posted 06-05-2002 09:32 PM ET (US)
Thanks, Sam and Jack for the offer.
I'm still in the middle of kid-rearing stuff and there's never even time for myself it seems. When all that started I just quit trying to do anything with anyone til he's off to college. That way I never got disappointed when I couldn't do whatever it was I wanted. You understand I'm sure.
posted 06-06-2002 12:46 AM ET (US)
Those idiots must have never been in a rough water or have seen all the center console boats with stand-up consoles. Heck, you can't see over many large ocean consoles sitting down! Not to mention leaning posts! I don't even have a seat on my Alert!
I can understand that it may be dangerous operating a runabout standing with the steering wheel at your knees, or a tiller operated boat which could turn 90 degrees with a flick of a wrist. With nothing to hold on to, you can get tossed quickly.
Some bad accident must have occured to bring up such a law, but it is not applicable to all situations and should be ammended.
posted 06-06-2002 09:55 AM ET (US)
Your story disturbs me deeply. Did the officer ever consider educating you or warning you prior to breaking out the citation pad? Your situation sours me as much as the ridiculous restrictions in the arbitrary manatee zones we have in Volusia County, Florida.
Clark Roberts lives nearby, and he boats in the same waters as I. We have felt similar pain which was inflicted by a Sheriff's deputy and a Marine Patrol Officer (both of whom receive honorable mention in the local boating circles) who take pride in having coined the term "PIP". That, ladies and gentleman, is the acronym used by these two shining examples of our water-bourne law enforcement officers which means "the Public Is the Problem." What do you think of that?
The overwhelming majority of the Sheriff's Deputies, Marine Patrol Officers, and Coast Guard personell here are courteous, respectful, helpful, and friendly. Many of them are friends of mine, with whom I have worked in a professional capacity caring for victims of boating accidents. However, as with all groups, it takes just a few bad apples to taint the basket.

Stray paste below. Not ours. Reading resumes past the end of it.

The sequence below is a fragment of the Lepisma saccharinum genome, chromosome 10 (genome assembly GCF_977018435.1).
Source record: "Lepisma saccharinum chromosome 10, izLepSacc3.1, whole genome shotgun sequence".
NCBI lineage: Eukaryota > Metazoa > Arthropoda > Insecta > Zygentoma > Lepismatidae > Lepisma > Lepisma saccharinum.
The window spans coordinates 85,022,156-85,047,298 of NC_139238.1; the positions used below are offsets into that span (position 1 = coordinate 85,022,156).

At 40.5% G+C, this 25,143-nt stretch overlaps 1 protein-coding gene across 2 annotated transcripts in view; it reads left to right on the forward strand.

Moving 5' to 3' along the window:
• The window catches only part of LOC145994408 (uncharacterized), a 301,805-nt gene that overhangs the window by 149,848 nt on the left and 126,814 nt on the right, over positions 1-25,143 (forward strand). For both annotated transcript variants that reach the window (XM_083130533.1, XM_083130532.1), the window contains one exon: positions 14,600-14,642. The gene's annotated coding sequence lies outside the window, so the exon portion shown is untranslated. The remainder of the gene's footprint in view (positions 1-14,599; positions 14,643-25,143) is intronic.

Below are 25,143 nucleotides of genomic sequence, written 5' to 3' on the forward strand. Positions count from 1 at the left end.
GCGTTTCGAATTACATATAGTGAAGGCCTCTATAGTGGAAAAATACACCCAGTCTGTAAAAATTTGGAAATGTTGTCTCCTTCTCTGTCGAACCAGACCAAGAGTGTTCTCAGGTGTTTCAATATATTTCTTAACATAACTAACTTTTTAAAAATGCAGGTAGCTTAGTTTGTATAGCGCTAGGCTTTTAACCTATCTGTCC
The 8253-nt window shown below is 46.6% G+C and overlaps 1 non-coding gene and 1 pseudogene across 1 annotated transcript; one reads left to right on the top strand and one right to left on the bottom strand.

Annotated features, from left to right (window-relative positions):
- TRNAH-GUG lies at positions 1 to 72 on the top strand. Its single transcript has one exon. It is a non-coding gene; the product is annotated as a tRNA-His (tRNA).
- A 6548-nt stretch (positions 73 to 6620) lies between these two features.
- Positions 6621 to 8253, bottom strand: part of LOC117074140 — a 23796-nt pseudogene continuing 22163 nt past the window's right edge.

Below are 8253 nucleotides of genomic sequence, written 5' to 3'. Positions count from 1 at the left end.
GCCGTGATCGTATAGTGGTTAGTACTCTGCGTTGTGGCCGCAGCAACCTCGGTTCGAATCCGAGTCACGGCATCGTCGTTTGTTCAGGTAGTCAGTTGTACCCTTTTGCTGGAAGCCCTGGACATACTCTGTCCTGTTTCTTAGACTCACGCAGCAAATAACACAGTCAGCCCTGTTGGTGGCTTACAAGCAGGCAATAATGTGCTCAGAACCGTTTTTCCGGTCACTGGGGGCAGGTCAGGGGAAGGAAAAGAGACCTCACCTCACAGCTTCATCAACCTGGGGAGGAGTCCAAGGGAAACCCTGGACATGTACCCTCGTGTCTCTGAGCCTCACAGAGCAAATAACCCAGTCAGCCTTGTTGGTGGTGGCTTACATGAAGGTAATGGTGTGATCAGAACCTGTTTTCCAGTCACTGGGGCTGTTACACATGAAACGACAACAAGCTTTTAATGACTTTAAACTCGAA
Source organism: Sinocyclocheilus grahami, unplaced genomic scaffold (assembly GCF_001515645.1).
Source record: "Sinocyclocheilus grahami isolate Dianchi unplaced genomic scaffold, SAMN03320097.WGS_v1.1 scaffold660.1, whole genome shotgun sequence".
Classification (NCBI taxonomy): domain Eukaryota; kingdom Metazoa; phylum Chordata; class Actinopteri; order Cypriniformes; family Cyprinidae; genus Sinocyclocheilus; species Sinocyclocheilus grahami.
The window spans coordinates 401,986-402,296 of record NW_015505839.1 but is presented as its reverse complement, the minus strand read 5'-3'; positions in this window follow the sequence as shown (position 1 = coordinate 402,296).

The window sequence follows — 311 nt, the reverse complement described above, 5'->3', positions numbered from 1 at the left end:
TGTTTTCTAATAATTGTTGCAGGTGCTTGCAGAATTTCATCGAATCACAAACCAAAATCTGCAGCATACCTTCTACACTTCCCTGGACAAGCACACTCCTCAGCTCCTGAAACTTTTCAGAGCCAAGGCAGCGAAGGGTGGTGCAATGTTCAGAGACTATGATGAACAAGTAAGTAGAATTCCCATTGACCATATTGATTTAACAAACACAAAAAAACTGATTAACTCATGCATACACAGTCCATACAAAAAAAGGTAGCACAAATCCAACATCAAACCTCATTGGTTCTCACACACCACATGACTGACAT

I hope that you can get the situation worked out with a minimal amount of aggravation. This is supposed to be PLEASURE boating!
posted 06-06-2002 10:24 AM ET (US)
Thanks for the note, Paul.
Of course it's not the money. It's the realization that this kind of thing is never going to stop. My jobs as I see it is to waste their time also by taking them to the hearing and make them look as unreasonable as possible. I'm sure I'll win (famous last words) but I just want them to know this is part of the checks and balances: You write me up and I'll call you on it. I used to wave but from now on I’ll just stare and ‘dare’ them to do it again. (You can see this still irks me.)
They also were 'threatening' me to have a fire extinguisher, which I don't believe is required. I will provide the language (thanks to Shrimpburrito for the URL) to prove my position.
I feel the problem was more they were Cop wanna-bees and don’t have the skills and knowledge that is normally associated with professionals. No matter what I said they wouldn’t be ‘wrong’ in front of someone that didn’t have a gun like they did. That’s where experience and age on their part would have benefited the situation.
I was reading the Boating Industry Int’l site and it was talking once again about the Manatee stuff you have to deal with down there. What a pain. I spent 1 month in and around the Pine Island Sound area last year and there were quite a few slow-zones for the Manatee. I could live with what was in place then but I can see that once they get started closing off areas it’s likely it’ll get worse.